Wednesday, August 3, 2016: “In Hits, Literally”

Screen Shot 2016-08-03 at 10.51.59 AM

Solving time: 18:58. For someone who is new to crosswords, this puzzle might have been difficult because the theme answers are variations on the spellings of songs and movies. If you had DERO for the first four letters in 31A: 2011 hit for Adele, literally, you might have been scrolling through the tracklist of 21 in your head and been thinking, “Wait … there isn’t a song in 21 that starts with DERO.” Then you might have started to doubt your answers for the surrounding downs, until you realize that they were correct as you had entered them. Anyway, my point is that you might have spent an infinite amount of time trying to get the theme, until it finally clicked (or not). So I’ll say this puzzle is easy/medium for solvers with crossword experience but potentially baffling for novices.

Puzzle quality:

Beautybeastposter

Theme:

Each of the theme answers is a variation on a musical/cinematic hit whose title follows the format “x in the y,” such that the answer itself is spelled with the x literally embedded inside the y. Still scratching your head? Here are some examples:

  • WI BLOWIN ND (17A: 1963 hit for Peter, Paul and Mary, literally). The actual title of the 1963 hit is Blowin’ in the Wind. Today’s puzzle constructor, Neville Fogarty, literally put the word “BLOWIN” in the word “WIND.”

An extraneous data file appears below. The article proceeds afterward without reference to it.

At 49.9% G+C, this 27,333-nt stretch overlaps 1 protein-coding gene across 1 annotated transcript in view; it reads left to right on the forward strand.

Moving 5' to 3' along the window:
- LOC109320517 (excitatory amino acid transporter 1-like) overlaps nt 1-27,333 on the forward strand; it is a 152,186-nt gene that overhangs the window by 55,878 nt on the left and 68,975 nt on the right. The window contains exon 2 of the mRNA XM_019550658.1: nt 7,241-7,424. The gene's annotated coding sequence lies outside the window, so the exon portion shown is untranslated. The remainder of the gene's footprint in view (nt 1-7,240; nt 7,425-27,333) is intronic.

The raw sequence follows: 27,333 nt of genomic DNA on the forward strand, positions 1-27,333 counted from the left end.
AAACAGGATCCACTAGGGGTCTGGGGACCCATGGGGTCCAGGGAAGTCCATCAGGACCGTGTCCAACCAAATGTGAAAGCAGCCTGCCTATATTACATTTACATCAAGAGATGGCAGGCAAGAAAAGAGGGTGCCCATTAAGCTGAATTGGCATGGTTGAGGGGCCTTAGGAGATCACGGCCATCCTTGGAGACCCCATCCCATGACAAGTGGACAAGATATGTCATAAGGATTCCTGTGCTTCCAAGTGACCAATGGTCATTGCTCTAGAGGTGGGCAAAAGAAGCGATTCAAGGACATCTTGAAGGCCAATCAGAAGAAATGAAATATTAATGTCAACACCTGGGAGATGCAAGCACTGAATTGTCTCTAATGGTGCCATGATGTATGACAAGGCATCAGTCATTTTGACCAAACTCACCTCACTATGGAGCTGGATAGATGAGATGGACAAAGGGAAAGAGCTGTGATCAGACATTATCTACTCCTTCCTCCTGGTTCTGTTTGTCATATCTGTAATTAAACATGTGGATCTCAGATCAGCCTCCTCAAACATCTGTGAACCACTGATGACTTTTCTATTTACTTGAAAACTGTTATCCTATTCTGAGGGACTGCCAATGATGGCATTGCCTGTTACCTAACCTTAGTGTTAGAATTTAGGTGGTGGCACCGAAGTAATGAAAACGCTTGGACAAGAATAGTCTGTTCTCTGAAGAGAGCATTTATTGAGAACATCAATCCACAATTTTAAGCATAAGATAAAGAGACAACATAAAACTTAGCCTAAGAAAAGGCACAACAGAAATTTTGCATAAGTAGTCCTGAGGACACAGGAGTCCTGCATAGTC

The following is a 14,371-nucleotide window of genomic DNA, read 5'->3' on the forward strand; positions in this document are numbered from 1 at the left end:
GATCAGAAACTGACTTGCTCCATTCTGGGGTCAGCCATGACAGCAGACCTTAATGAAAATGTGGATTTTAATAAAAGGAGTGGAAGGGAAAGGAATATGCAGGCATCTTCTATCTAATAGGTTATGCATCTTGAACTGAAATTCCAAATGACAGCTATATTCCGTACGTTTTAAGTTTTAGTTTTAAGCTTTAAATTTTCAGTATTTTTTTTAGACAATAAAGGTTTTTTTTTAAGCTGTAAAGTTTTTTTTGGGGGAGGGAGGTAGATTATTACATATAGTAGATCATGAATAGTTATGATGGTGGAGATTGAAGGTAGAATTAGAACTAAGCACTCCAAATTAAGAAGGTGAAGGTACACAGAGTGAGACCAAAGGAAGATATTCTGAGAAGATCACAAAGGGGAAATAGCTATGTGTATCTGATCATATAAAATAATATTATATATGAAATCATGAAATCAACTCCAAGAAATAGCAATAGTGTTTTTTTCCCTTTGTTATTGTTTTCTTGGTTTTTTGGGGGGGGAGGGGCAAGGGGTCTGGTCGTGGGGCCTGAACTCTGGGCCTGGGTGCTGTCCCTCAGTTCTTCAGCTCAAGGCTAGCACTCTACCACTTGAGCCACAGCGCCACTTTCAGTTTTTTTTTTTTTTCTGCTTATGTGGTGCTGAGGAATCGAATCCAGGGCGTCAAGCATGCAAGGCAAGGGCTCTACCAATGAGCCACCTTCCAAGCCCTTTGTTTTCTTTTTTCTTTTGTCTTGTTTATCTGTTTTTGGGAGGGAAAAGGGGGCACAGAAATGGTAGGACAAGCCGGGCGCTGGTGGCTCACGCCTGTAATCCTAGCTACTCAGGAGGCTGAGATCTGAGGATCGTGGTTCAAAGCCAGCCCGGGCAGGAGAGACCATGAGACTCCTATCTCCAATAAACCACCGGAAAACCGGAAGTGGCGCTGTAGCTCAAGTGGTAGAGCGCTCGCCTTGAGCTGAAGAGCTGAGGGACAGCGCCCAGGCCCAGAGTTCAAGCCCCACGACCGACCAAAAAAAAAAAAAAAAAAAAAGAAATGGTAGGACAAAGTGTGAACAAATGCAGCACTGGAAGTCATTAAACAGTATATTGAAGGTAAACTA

• Rolling in the Deep -> DE ROLLING EP (31A: 2011 hit for Adele, literally).
  • Dancing in the Dark -> DA DANCING RK (48A: 1984 hit for Bruce Springsteen, literally).
  • Singin’ in the Rain -> RA SINGIN IN (66A: 1952 hit for Gene Kelly, literally).

I enjoyed today’s theme even though embedding one word within another is something that the NYTimes has already tried before. It did take me about 10 minutes before I said I GET IT(21A: Yeah, that makes sense), and I probably would have solved the puzzle even faster if I didn’t get stuck in a little traffic jam on the LL (lower-left) of the grid.

18e4q0

Each of the theme answers looks ugly with their seemingly botched spellings, but there’s beauty inside them all because of their wittiness, I suppose. For today’s “puzzle quality” image, I wanted to upload a picture involving Beauty in the Beast, so I initially tried morphing the Prince’s real face into that of the Beast. That didn’t pan out, so I instead found a film poster of Beauty and the Beast where Belle is facing into the Beast’s body. Eh, it kinda makes sense.

About that traffic jam on the LL (really the ML and the LL):

I had no idea who AL OERTER is, though he seems like he could probably come in handy for a lot of crossword given his vowel-rich last name. His name is just a beast; no beauty inside that. I suspected that Kovacs’ first name was ERNIE (44A: Comedian Kovacs with a star on the Hollywood Walk of Fame), and I also suspected that I had heard his name somewhere before, though I couldn’t put my finger on it. The congestion (pun intended) of first and last names in that section cost me some time, as did my filling in DANG and then DAMN instead of RATS for 55D: “Consarn it!” Name me one person, by the way, who still says either of those phrases and I’ll give you all the FOUND MONEY (30D) in my old pairs of pants. While you’re at it, name me one person who still uses MSDOS, which is a nerdy compute science acronym for an operating system that hasn’t been updated since 2000.

OPIUM, OPIE, OBIES, OH BYE,
Kenneth, lowly serf of Crossworld

P.S. EVERT (34D: Turn inside out) is a word??

P.P.S. RHO is the Greek equivalent of P in the English alphabet, hence 55A.

 

 

 

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